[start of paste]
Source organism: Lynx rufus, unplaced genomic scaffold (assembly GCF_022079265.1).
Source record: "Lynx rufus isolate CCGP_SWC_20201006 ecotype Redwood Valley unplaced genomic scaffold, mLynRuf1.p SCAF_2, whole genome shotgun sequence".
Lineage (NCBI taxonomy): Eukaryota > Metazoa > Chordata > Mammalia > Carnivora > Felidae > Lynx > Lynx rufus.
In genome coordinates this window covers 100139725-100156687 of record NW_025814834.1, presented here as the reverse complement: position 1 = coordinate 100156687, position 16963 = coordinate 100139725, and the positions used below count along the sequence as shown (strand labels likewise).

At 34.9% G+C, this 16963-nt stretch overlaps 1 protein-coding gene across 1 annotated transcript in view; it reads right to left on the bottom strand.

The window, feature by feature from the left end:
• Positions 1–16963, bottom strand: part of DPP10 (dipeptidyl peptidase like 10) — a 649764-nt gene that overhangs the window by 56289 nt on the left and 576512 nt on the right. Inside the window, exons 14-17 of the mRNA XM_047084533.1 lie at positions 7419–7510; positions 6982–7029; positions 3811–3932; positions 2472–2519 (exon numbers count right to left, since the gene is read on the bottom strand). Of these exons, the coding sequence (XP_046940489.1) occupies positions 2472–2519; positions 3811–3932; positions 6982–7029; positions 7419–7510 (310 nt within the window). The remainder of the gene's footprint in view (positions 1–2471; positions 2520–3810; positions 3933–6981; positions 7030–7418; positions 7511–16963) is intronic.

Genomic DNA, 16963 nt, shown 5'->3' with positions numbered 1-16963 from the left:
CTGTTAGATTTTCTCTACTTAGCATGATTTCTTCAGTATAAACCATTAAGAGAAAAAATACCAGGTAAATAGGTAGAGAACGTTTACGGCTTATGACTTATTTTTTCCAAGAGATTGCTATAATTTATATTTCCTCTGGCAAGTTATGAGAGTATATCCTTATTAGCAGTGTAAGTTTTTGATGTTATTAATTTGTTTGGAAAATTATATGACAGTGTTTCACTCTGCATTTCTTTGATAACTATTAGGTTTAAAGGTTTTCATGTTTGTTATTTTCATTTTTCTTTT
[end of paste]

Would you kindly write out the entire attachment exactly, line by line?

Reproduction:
Source organism: Lynx rufus, unplaced genomic scaffold (assembly GCF_022079265.1).
Source record: "Lynx rufus isolate CCGP_SWC_20201006 ecotype Redwood Valley unplaced genomic scaffold, mLynRuf1.p SCAF_2, whole genome shotgun sequence".
Lineage (NCBI taxonomy): Eukaryota > Metazoa > Chordata > Mammalia > Carnivora > Felidae > Lynx > Lynx rufus.
In genome coordinates this window covers 100139725-100156687 of record NW_025814834.1, presented here as the reverse complement: position 1 = coordinate 100156687, position 16963 = coordinate 100139725, and the positions used below count along the sequence as shown (strand labels likewise).

At 34.9% G+C, this 16963-nt stretch overlaps 1 protein-coding gene across 1 annotated transcript in view; it reads right to left on the bottom strand.

The window, feature by feature from the left end:
• Positions 1–16963, bottom strand: part of DPP10 (dipeptidyl peptidase like 10) — a 649764-nt gene that overhangs the window by 56289 nt on the left and 576512 nt on the right. Inside the window, exons 14-17 of the mRNA XM_047084533.1 lie at positions 7419–7510; positions 6982–7029; positions 3811–3932; positions 2472–2519 (exon numbers count right to left, since the gene is read on the bottom strand). Of these exons, the coding sequence (XP_046940489.1) occupies positions 2472–2519; positions 3811–3932; positions 6982–7029; positions 7419–7510 (310 nt within the window). The remainder of the gene's footprint in view (positions 1–2471; positions 2520–3810; positions 3933–6981; positions 7030–7418; positions 7511–16963) is intronic.

Genomic DNA, 16963 nt, shown 5'->3' with positions numbered 1-16963 from the left:
CTGTTAGATTTTCTCTACTTAGCATGATTTCTTCAGTATAAACCATTAAGAGAAAAAATACCAGGTAAATAGGTAGAGAACGTTTACGGCTTATGACTTATTTTTTCCAAGAGATTGCTATAATTTATATTTCCTCTGGCAAGTTATGAGAGTATATCCTTATTAGCAGTGTAAGTTTTTGATGTTATTAATTTGTTTGGAAAATTATATGACAGTGTTTCACTCTGCATTTCTTTGATAACTATTAGGTTTAAAGGTTTTCATGTTTGTTATTTTCATTTTTCTTTT